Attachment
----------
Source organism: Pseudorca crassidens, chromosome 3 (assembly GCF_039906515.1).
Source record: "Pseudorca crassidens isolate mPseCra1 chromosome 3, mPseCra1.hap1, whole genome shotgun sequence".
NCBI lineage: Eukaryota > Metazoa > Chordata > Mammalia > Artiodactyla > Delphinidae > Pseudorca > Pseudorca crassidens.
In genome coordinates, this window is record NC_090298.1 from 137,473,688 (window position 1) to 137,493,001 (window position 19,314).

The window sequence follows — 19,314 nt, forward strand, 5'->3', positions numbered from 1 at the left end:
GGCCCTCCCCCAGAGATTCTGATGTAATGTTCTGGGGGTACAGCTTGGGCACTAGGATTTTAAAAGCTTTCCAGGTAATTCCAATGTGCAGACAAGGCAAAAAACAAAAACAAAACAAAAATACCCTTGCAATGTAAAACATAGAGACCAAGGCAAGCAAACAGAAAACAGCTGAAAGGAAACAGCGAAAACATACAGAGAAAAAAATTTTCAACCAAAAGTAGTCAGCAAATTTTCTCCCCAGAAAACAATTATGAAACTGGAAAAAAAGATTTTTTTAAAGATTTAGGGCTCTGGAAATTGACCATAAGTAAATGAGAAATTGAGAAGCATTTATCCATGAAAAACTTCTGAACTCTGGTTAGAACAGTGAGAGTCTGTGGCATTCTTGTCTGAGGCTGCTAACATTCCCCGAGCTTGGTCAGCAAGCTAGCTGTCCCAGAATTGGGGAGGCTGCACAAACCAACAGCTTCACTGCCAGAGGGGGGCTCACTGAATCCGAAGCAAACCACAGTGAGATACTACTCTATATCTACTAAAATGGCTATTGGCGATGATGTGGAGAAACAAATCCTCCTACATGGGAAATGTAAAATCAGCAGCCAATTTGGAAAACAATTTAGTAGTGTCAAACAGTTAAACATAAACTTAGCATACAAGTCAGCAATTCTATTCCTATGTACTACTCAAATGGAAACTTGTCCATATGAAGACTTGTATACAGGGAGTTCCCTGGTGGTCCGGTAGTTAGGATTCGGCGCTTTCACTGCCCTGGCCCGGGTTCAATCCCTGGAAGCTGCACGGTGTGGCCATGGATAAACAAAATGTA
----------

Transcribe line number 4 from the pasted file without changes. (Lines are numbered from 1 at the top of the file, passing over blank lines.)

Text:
In genome coordinates, this window is record NC_090298.1 from 137,473,688 (window position 1) to 137,493,001 (window position 19,314).